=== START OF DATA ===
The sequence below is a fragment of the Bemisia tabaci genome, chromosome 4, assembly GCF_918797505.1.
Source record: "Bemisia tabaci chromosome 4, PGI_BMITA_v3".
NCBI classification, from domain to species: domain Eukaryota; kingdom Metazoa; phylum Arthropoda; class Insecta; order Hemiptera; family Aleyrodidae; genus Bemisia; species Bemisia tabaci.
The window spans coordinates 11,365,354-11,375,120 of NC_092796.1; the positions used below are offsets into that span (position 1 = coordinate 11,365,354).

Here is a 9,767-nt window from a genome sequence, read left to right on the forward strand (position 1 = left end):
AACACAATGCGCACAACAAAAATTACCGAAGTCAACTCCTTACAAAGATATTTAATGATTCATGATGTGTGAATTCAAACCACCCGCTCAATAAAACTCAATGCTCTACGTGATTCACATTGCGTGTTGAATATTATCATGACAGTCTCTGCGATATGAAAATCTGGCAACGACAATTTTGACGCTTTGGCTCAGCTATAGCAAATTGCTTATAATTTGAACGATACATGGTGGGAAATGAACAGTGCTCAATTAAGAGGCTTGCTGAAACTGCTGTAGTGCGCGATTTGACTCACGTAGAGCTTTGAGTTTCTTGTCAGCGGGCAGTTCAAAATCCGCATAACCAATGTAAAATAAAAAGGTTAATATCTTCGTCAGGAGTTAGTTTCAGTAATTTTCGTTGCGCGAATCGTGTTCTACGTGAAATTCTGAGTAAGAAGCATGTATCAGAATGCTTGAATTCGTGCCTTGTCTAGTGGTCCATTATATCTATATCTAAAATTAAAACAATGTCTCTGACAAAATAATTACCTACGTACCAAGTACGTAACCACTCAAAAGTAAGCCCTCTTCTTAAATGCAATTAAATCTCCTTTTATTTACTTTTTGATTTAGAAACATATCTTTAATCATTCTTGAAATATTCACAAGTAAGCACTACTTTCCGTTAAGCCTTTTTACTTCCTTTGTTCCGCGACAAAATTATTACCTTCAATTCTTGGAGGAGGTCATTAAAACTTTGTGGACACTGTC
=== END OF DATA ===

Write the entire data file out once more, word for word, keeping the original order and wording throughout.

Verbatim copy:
The sequence below is a fragment of the Bemisia tabaci genome, chromosome 4, assembly GCF_918797505.1.
Source record: "Bemisia tabaci chromosome 4, PGI_BMITA_v3".
NCBI classification, from domain to species: domain Eukaryota; kingdom Metazoa; phylum Arthropoda; class Insecta; order Hemiptera; family Aleyrodidae; genus Bemisia; species Bemisia tabaci.
The window spans coordinates 11,365,354-11,375,120 of NC_092796.1; the positions used below are offsets into that span (position 1 = coordinate 11,365,354).

Here is a 9,767-nt window from a genome sequence, read left to right on the forward strand (position 1 = left end):
AACACAATGCGCACAACAAAAATTACCGAAGTCAACTCCTTACAAAGATATTTAATGATTCATGATGTGTGAATTCAAACCACCCGCTCAATAAAACTCAATGCTCTACGTGATTCACATTGCGTGTTGAATATTATCATGACAGTCTCTGCGATATGAAAATCTGGCAACGACAATTTTGACGCTTTGGCTCAGCTATAGCAAATTGCTTATAATTTGAACGATACATGGTGGGAAATGAACAGTGCTCAATTAAGAGGCTTGCTGAAACTGCTGTAGTGCGCGATTTGACTCACGTAGAGCTTTGAGTTTCTTGTCAGCGGGCAGTTCAAAATCCGCATAACCAATGTAAAATAAAAAGGTTAATATCTTCGTCAGGAGTTAGTTTCAGTAATTTTCGTTGCGCGAATCGTGTTCTACGTGAAATTCTGAGTAAGAAGCATGTATCAGAATGCTTGAATTCGTGCCTTGTCTAGTGGTCCATTATATCTATATCTAAAATTAAAACAATGTCTCTGACAAAATAATTACCTACGTACCAAGTACGTAACCACTCAAAAGTAAGCCCTCTTCTTAAATGCAATTAAATCTCCTTTTATTTACTTTTTGATTTAGAAACATATCTTTAATCATTCTTGAAATATTCACAAGTAAGCACTACTTTCCGTTAAGCCTTTTTACTTCCTTTGTTCCGCGACAAAATTATTACCTTCAATTCTTGGAGGAGGTCATTAAAACTTTGTGGACACTGTC